LONDON, UK – The current review reports on cocoa price movements on the international markets during February 2016. Chart I illustrates price movements on the London (ICE Futures Europe) and New York (ICE Futures U.S.) markets for the month under review.
Chart II shows the evolution of the ICCO daily price, quoted in US dollars and in SDRs, from December 2015 to February 2016. Chart III depicts the change in the ICCO daily price Index, the Dow Jones-UBS Commodity Index and the US Dollar Index in February while Chart IV presents the prices of European cocoa products from the beginning of the current cocoa year onwards.
In February, the ICCO daily price averaged US$2,916 per tonne, down by US$36 compared to the average price recorded in the previous month (US$2,952), and ranged between US$2,823 and US$3,006 per tonne.
During the first week of February, cocoa futures prices continued their downward trend initiated at the beginning of the calendar year and attained a nine-month low, at £1,978 per tonne in London and their lowest level for the month, at US2, 766 per tonne in New York.
As reported in the previous monthly review, this decline on both markets is the result of reports indicating expectations of stronger-than-previously-anticipated harvests in West Africa, in addition to the slowing Chinese economy and weak global demand for cocoa.
However, from the latter part of the first week onwards, cocoa futures prices changed direction due to renewed concerns in relation to the negative impact of the Harmattan on the size of the upcoming mid-crop and the quality of the on-going main crop in West Africa.
Since January in particular, a significant share of beans reaching the ports has reportedly been rejected by exporters in Côte d’Ivoire, as their size is below the official threshold set for exports.
In addition, cocoa prices in London were supported by the weakening Pound Sterling which resulted from concerns relating to the repercussions of a possible UK exit from the European Union, combined with the publication by the ICCO Secretariat at the end of the month of a cocoa supply deficit figure for the on-going crop year.
By the end of the month under review, cocoa prices had reached levels that were 10% and six per cent higher than for the previous three weeks, at £2,203 per tonne in London and at US$ 2,942 per tonne in New York.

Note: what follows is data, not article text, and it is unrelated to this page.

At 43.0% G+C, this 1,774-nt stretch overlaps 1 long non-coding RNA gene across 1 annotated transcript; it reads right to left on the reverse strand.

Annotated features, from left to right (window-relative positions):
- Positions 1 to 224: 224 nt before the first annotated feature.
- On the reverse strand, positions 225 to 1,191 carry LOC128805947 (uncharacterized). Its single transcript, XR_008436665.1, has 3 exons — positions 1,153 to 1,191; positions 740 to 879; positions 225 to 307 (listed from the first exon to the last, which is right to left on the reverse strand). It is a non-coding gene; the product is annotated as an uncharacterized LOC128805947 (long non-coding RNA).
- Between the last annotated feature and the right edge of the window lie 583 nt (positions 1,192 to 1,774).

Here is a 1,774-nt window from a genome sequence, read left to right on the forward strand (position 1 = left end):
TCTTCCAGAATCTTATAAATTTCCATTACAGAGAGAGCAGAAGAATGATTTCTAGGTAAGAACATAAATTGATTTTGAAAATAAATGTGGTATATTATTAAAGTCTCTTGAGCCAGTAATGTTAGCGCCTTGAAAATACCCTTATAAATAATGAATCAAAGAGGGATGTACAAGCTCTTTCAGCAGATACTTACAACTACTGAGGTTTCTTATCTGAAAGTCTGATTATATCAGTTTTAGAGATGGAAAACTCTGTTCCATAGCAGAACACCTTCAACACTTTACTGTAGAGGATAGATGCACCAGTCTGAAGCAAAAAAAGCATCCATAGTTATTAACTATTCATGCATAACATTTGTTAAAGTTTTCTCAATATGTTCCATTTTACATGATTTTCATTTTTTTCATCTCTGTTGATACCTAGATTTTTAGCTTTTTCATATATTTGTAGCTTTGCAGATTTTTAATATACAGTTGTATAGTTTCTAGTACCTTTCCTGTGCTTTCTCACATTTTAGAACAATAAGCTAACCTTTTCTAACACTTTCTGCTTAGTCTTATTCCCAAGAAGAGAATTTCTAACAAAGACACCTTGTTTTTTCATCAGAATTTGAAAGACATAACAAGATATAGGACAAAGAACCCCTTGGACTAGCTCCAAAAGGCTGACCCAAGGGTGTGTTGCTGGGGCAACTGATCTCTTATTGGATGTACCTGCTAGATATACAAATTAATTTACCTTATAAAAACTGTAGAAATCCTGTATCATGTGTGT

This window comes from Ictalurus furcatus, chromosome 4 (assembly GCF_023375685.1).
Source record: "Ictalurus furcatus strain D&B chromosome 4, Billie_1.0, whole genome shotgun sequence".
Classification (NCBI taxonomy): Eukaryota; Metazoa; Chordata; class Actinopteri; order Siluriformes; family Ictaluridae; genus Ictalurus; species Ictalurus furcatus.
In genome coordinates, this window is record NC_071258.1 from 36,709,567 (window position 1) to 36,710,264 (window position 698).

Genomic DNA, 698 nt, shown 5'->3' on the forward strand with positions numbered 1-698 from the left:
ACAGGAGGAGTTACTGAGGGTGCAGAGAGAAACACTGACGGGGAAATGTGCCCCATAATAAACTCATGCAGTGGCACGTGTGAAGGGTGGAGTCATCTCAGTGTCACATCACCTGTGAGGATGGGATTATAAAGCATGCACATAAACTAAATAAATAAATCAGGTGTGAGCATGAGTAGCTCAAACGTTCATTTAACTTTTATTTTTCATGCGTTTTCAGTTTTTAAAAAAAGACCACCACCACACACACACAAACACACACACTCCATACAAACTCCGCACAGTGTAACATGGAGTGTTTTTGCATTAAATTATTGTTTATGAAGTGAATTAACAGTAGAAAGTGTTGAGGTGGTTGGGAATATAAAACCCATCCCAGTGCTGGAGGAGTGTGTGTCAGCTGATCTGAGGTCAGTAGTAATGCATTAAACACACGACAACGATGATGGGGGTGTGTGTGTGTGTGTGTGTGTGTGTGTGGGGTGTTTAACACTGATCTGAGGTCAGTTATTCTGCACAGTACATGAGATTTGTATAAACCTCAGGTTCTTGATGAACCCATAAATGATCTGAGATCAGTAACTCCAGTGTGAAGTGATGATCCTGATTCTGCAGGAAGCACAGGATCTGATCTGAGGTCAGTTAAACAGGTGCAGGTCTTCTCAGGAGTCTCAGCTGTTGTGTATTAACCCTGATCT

Chart III shows that cocoa futures prices generally moved along with the broader commodity complex. However, the level of strength of the US Dollar was not a major factor influencing cocoa and other commodities prices in February. In general, commodity prices tend to rise when the US Dollar weakens and vice versa.
Supply & demand situation
Weekly cocoa arrivals have beaten market expectations in Côte d’Ivoire, the main cocoa
The Conseil du Café-Cacao has released cumulative arrivals data for the October-January period, at 1,079,412 tonnes, 16,000 tonnes higher than previously estimated, while news agency data indicates that they reached 1,197,000 tonnes by 28 February, a figure only 7,000 tonnes lower than for the same period of the previous season.
As the main crop tails off, attention is focussed on the mid-crop, and in particular, the impact of the severe Harmattan winds on output.
The ICCO Secretariat expects the total country output to reach 1.690 million tonnes in the current 2015/2016 season, corresponding to a decline of 106,000 tonnes compared to the record crop realized in the previous season.
The expected production reduction in Côte d’Ivoire is anticipated to be offset by the rise in Ghana. The ICCO Secretariat has projected total output for the second largest producing country to reach around 840,000 tonnes in 2015/2016.
Chart IV shows that, during the month under review, the gradual decline in cocoa butter prices initiated in mid-November came to a halt. As the Easter festivities approach, increased buying activities by chocolate manufacturers have lent support to cocoa
butter prices. On the other hand, cocoa powder prices have remained relatively steady.
The ICCO Secretariat’s first forecasts for the current 2015/2016 cocoa year, published in the latest issue of the Quarterly Bulletin of Cocoa Statistics, envisage a supply deficit of around 113,000 tonnes.
World cocoa bean production is expected to decrease by almost two per cent to 4.154 million tonnes.
However grindings are forecast to increase by 1.9% to 4.225 million tonnes.
If realized this would decrease the total statistical stocks of cocoa beans as at the end of the 2015/2016 cocoa year from 1.607 million tonnes in the previous season to 1.494 million tonnes, equivalent to 35% of projected annual grindings for the current season